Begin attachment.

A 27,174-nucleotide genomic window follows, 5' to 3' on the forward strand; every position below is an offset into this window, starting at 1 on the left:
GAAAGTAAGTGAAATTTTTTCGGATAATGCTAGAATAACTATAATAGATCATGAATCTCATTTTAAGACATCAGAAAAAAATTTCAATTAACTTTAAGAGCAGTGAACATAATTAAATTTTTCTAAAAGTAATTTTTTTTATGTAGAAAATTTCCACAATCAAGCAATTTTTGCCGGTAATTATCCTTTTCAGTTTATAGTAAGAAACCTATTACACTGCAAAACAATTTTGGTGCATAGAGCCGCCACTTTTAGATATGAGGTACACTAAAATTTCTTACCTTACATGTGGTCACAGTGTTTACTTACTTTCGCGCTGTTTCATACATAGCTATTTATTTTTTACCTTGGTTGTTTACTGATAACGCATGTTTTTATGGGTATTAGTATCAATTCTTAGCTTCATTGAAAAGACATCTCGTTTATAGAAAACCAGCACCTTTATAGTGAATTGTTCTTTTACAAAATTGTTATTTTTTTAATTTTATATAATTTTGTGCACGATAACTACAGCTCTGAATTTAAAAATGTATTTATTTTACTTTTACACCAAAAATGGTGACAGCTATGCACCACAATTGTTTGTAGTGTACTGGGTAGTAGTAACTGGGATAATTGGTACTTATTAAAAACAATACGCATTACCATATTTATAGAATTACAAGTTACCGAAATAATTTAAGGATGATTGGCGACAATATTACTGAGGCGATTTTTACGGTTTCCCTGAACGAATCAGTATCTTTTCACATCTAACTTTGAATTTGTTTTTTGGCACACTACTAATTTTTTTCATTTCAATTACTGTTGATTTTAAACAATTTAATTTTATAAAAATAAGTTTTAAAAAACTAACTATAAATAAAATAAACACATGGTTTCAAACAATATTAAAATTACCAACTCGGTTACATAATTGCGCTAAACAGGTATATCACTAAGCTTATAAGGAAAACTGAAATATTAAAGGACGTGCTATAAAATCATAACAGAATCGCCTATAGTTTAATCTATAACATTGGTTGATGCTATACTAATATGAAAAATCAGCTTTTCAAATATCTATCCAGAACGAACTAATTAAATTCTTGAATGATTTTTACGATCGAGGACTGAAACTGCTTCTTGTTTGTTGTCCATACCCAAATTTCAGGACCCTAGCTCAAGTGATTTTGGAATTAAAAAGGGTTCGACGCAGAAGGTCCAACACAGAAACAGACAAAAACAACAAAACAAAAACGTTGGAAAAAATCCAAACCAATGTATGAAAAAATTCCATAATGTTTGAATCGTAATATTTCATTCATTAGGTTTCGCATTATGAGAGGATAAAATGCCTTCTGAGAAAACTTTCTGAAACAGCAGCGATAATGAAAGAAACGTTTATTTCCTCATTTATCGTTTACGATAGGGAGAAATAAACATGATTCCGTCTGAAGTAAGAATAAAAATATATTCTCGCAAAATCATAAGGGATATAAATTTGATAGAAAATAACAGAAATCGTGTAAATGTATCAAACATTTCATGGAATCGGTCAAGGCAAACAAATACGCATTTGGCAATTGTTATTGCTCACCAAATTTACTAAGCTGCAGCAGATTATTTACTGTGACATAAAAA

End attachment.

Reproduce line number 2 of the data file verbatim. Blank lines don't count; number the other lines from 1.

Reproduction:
GAAAGTAAGTGAAATTTTTTCGGATAATGCTAGAATAACTATAATAGATCATGAATCTCATTTTAAGACATCAGAAAAAAATTTCAATTAACTTTAAGAGCAGTGAACATAATTAAATTTTTCTAAAAGTAATTTTTTTTATGTAGAAAATTTCCACAATCAAGCAATTTTTGCCGGTAATTATCCTTTTCAGTTTATAGTAAGAAACCTATTACACTGCAAAACAATTTTGGTGCATAGAGCCGCCACTTTTAGATATGAGGTACACTAAAATTTCTTACCTTACATGTGGTCACAGTGTTTACTTACTTTCGCGCTGTTTCATACATAGCTATTTATTTTTTACCTTGGTTGTTTACTGATAACGCATGTTTTTATGGGTATTAGTATCAATTCTTAGCTTCATTGAAAAGACATCTCGTTTATAGAAAACCAGCACCTTTATAGTGAATTGTTCTTTTACAAAATTGTTATTTTTTTAATTTTATATAATTTTGTGCACGATAACTACAGCTCTGAATTTAAAAATGTATTTATTTTACTTTTACACCAAAAATGGTGACAGCTATGCACCACAATTGTTTGTAGTGTACTGGGTAGTAGTAACTGGGATAATTGGTACTTATTAAAAACAATACGCATTACCATATTTATAGAATTACAAGTTACCGAAATAATTTAAGGATGATTGGCGACAATATTACTGAGGCGATTTTTACGGTTTCCCTGAACGAATCAGTATCTTTTCACATCTAACTTTGAATTTGTTTTTTGGCACACTACTAATTTTTTTCATTTCAATTACTGTTGATTTTAAACAATTTAATTTTATAAAAATAAGTTTTAAAAAACTAACTATAAATAAAATAAACACATGGTTTCAAACAATATTAAAATTACCAACTCGGTTACATAATTGCGCTAAACAGGTATATCACTAAGCTTATAAGGAAAACTGAAATATTAAAGGACGTGCTATAAAATCATAACAGAATCGCCTATAGTTTAATCTATAACATTGGTTGATGCTATACTAATATGAAAAATCAGCTTTTCAAATATCTATCCAGAACGAACTAATTAAATTCTTGAATGATTTTTACGATCGAGGACTGAAACTGCTTCTTGTTTGTTGTCCATACCCAAATTTCAGGACCCTAGCTCAAGTGATTTTGGAATTAAAAAGGGTTCGACGCAGAAGGTCCAACACAGAAACAGACAAAAACAACAAAACAAAAACGTTGGAAAAAATCCAAACCAATGTATGAAAAAATTCCATAATGTTTGAATCGTAATATTTCATTCATTAGGTTTCGCATTATGAGAGGATAAAATGCCTTCTGAGAAAACTTTCTGAAACAGCAGCGATAATGAAAGAAACGTTTATTTCCTCATTTATCGTTTACGATAGGGAGAAATAAACATGATTCCGTCTGAAGTAAGAATAAAAATATATTCTCGCAAAATCATAAGGGATATAAATTTGATAGAAAATAACAGAAATCGTGTAAATGTATCAAACATTTCATGGAATCGGTCAAGGCAAACAAATACGCATTTGGCAATTGTTATTGCTCACCAAATTTACTAAGCTGCAGCAGATTATTTACTGTGACATAAAAA